How has your scholarship benefited from engaging with community partners?
The marquee benefit has been the realization of the SciDome: a $2.1 million, multi-sensory, immersive 4K digital theater environment affording an interdisciplinary and comprehensive STEM experience. The Newark Advocate ranked the SciDomes opening among the top 10 stories of 2017. Explore Licking County gave SciDome the Collaboration of the Year IMPACT award in 2017, for the unique public-private partnership between OSU Newark and The Works Museum, which services 165 schools in 16 counties and annually accrues 60,000/10,000 visitors/students (pre-Covid statistics). This longstanding close partnership, which was recognized with the Excellence in Community Partnership Award in 2016 by Ohio State's Office of Outreach and Engagement, has enabled special events, such as the Great American Solar Eclipse Viewing Party (2017) and the 50th Anniversary of Apollo 11s lunar landing (2019), that expand community engagement in local under-served rural communities and underrepresented Appalachian populations. These efforts resulted in an OSU Newark Faculty Service Award in 2017 and being named a Community Engaged Scholar by the Office of Outreach and Engagement in 2021.
Since June 2018, I have served as the OSUN Founding Director of the SciDome and The Works' first Chief Science Officer. As a modern-day Lyceum, the SciDome enables systematic access to informal science education beyond the classroom as a venue for our comprehensive (K-Infinity") programming, by serving as: (i) a full dome theater for museum patrons, (ii) an academic classroom for OSU Newark and local K-12 students, (iii) an immersive, interdisciplinary environment for public engagement/adult continuing education, and (iv) a hub for extended professional development of local STEM educators via pedagogical workshops for standards-aligned, field-tested curriculum development.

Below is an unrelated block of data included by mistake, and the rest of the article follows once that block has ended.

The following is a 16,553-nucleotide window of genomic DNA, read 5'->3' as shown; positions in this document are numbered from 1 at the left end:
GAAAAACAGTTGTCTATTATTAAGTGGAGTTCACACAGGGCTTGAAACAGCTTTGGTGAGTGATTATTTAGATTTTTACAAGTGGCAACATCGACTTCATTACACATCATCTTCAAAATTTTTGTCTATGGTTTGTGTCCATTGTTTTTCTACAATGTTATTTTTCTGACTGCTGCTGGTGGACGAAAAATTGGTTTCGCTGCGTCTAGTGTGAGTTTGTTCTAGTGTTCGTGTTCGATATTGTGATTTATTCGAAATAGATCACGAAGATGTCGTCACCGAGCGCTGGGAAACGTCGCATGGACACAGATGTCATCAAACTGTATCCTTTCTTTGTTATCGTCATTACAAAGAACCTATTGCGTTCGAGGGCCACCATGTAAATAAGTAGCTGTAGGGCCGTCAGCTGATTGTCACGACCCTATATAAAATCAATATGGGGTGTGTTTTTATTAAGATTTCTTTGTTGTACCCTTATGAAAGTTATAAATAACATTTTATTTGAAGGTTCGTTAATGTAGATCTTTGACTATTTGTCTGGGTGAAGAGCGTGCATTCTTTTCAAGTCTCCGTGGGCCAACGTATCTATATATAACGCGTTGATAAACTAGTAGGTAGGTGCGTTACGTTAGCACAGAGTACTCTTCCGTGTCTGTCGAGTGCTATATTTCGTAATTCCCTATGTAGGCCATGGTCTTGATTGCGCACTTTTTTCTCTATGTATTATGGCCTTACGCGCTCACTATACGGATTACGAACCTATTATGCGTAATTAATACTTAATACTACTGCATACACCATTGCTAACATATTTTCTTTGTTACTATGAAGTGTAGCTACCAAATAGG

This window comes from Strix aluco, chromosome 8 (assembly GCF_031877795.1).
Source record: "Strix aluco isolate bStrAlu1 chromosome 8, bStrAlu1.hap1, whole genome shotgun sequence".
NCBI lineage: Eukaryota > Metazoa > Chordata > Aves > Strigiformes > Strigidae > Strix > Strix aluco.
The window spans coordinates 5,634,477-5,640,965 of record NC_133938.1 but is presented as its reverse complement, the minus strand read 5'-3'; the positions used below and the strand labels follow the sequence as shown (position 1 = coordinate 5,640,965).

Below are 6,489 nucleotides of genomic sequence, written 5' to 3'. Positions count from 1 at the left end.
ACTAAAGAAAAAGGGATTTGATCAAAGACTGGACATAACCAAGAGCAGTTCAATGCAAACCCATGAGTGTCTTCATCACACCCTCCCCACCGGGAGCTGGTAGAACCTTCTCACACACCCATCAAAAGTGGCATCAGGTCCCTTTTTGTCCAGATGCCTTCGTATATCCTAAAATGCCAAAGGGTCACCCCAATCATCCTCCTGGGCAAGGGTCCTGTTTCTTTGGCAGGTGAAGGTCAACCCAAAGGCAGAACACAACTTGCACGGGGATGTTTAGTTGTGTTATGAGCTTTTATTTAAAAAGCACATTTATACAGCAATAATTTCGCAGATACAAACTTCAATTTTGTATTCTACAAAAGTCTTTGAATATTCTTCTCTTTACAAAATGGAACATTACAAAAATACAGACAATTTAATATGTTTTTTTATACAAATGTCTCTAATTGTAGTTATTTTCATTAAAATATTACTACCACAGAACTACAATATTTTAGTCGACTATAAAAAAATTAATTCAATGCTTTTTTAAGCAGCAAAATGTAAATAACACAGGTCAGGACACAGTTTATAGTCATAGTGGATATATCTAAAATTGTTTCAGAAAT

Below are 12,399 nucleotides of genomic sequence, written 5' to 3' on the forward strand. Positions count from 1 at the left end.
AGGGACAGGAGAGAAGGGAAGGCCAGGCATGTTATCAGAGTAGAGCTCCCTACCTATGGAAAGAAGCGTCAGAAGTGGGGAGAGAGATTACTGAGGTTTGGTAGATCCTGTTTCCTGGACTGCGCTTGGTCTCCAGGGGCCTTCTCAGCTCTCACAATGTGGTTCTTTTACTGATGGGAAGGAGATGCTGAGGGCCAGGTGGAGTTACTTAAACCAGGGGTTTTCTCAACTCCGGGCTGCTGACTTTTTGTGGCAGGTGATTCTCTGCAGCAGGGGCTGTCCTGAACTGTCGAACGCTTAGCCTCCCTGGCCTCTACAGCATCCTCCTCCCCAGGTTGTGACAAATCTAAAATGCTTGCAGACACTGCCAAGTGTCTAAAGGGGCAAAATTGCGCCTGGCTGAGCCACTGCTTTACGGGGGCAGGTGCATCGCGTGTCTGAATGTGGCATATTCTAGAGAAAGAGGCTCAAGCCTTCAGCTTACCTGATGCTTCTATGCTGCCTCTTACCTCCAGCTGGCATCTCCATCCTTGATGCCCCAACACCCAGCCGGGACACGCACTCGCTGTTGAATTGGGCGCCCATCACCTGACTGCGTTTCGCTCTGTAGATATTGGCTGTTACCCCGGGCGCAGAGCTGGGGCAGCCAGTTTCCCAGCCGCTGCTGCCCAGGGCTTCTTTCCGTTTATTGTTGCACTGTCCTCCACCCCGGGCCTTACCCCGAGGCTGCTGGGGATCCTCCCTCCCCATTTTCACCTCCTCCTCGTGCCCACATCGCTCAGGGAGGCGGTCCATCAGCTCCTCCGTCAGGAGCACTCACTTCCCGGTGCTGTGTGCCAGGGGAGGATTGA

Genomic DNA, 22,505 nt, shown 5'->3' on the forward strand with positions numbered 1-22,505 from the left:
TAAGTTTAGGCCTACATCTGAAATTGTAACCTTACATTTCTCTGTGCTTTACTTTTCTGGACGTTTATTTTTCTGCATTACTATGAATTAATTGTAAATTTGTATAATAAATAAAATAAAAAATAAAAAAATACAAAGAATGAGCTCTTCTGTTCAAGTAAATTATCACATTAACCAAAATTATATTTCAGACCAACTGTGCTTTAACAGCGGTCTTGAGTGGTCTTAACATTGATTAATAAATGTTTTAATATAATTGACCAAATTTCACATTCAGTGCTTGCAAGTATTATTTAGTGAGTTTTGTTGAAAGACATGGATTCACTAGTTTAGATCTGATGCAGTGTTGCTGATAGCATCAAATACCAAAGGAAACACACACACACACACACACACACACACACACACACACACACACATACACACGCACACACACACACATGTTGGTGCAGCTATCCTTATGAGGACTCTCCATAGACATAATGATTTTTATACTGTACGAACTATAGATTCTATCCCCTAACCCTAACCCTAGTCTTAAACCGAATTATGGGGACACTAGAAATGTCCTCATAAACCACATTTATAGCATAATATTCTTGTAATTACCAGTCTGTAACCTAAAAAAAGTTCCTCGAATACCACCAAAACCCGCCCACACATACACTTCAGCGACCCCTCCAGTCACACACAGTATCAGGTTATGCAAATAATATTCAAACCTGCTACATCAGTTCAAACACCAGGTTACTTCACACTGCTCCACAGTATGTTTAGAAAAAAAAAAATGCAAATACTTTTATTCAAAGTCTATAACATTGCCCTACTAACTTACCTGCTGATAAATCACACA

The SciDome provides access to OSU Newark by embedding courses, programs, research, and service to many southern and eastern Ohio communities. This sustained community engagement has tremendously enhanced appreciation for the campus and has boosted individual benefactors interest and confidence in OSU Newark, leading to the procurement of substantial private funding toward the SciDome a new $32M OSU Newark campus facility - the John and Mary Alford Center for Science and Technology, which recently opened.
What has been a highlight of your community engagement experience?